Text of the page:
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All opinions are subject to modification and technical correction prior to official publication in the North Carolina Reports and North Carolina Court of Appeals Reports. In the event of discrepancies between the electronic version of an opinion and the print version appearing in the North Carolina Reports and North Carolina Court of Appeals Reports, the latest print version is to be considered authoritative.


NO. COA04-1732

Filed: 1 November 2005

1.    Contracts_construction of driveway_consent judgment_specifications_not dependent covenants

    So long as defendant's ability to use a driveway built to benefit both parties is not adversely affected, specifications regarding the location of a driveway and the types of rock comprising the driveway cannot be construed as dependent covenants (which are indispensable to the parties' intent). The trial court did not err by allowing recovery from defendant for the cost of the driveway despite deviations from the consent order which required its construction.

2.    Judgments_consent_construction of driveway_value of plaintiff's labor

    A consent order for the building of a driveway to benefit both parties did not permit plaintiff, who had worked in the business, to charge defendant for the value of his services in building the driveway. Read in context, the term “labor costs” includes only hired labor.

    Appeal by plaintiffs and defendant from judgment entered 26 April 2004 by Judge Andy Cromer in Guilford County Superior Court. Heard in the Court of Appeals 14 September 2005.

    Mercedes O. Chut for plaintiff appellants-appellees.

    William G. Barbour for defendant appellant-appellee.

    McCULLOUGH, Judge.

    Plaintiffs appeal from a judgment in which the trial court remitted a jury verdict against defendant for costs associated with the construction of a driveway and denied plaintiffs' request for attorneys fees. Defendant appeals from the portion of the judgment fixing his liability. We conclude that the trial court misinterpreted the agreement which establishes defendant's liability such that a new trial is required.

    Plaintiffs, Harry J. Reaves (hereinafter “Reaves”) and his daughter, Shelia Reaves, and defendant, Jerome Nathaniel Hayes (hereinafter “Hayes”), are the record owners of real property located on or near Miltonwood Road in Guilford County, North Carolina. Prior to 21 September 1990, the Reaveses' property had access to a public right of way, and Hayes' property did not. A consent order entered on 21 September 1990 granted Hayes a twelve- foot-wide access easement across the Reaveses' property and granted the Reaveses a twelve-foot-wide access easement along the southern boundary of Hayes' property. The consent order further provided that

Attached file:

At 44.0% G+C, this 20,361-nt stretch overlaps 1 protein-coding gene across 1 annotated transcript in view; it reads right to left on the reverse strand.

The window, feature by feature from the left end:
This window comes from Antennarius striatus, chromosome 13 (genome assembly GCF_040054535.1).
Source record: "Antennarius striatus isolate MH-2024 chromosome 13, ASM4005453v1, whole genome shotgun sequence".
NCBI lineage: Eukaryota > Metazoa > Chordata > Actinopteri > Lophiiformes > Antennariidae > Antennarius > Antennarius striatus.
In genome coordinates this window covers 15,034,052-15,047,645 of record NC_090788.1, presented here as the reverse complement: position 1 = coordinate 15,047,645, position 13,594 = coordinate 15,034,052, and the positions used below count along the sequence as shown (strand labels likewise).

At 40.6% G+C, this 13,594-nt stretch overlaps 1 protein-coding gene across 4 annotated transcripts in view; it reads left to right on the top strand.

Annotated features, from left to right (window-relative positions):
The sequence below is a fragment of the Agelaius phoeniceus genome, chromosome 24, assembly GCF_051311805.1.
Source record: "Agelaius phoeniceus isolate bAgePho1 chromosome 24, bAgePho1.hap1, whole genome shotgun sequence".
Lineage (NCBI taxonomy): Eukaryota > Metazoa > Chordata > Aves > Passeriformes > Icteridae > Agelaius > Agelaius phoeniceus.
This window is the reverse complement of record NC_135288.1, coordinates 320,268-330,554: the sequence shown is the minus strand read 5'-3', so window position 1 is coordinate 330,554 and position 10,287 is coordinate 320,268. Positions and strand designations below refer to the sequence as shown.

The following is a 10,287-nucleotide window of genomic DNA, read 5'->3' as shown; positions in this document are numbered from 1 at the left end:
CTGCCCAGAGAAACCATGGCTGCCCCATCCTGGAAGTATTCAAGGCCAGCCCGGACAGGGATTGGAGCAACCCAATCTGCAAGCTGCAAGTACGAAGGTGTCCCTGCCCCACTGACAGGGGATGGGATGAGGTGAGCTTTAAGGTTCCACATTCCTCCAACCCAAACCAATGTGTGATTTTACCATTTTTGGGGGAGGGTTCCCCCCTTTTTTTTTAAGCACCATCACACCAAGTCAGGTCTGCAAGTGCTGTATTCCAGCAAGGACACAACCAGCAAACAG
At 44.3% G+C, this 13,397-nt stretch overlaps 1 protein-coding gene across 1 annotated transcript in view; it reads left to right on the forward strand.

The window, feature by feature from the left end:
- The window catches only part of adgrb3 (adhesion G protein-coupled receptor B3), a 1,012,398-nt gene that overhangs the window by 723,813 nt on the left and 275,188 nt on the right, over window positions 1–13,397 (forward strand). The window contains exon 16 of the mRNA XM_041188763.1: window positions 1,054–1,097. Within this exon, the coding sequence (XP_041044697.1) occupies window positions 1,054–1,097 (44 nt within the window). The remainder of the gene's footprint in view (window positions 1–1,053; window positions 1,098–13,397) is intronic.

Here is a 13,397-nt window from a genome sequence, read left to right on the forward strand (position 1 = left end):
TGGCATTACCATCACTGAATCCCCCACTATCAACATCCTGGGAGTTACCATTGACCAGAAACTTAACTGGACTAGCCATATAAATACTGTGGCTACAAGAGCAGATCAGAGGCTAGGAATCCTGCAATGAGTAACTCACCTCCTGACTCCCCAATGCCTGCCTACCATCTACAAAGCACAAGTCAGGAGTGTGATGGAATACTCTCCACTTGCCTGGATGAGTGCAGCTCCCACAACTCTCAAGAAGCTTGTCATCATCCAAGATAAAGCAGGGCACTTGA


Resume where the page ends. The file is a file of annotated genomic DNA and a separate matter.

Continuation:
6.    . . . [Hayes] shall be responsible and liable for the expenses incurred in the construction of a 6 inch crush and run driveway along the access easement to the southwest corner of his property for the mutual benefit of [Hayes] and the . . . Reaves[es], including any surveying costs involved in locating the exact path of the easement.

        . . . .

        8.    If [Hayes] fails to build the driveway as described . . . and the . . . Reaves[es] construct the driveway[,] they shall be entitled to a lien against the property of [Hayes] for the entire amount expended for the construction of this driveway, including, but not limited to, surveying costs, grading costs, materials costs and labor costs, and enforceable pursuant to the North Carolina Statutory Liens on Real Estate general statutes.

Reaves ultimately built the driveway himself, and thereafter, he and his daughter filed suit against Hayes for, inter alia, construction costs in the amount of $25,675.
    The evidence adduced at trial tended to show that, before retiring, Reaves had worked in grading and clearing land andconstructing driveways, and that he had fastidiously attended to the building of the driveway in the instant case. According to Reaves, he spent approximately 700 hours clearing and grading the land, preparing the soil, building a base, and installing stone. Reaves sought $18,850 as payment for his own labor, based on an estimate of the cost of completing the driveway submitted to Reaves by a company that specializes in grading, clearing, and grubbing land.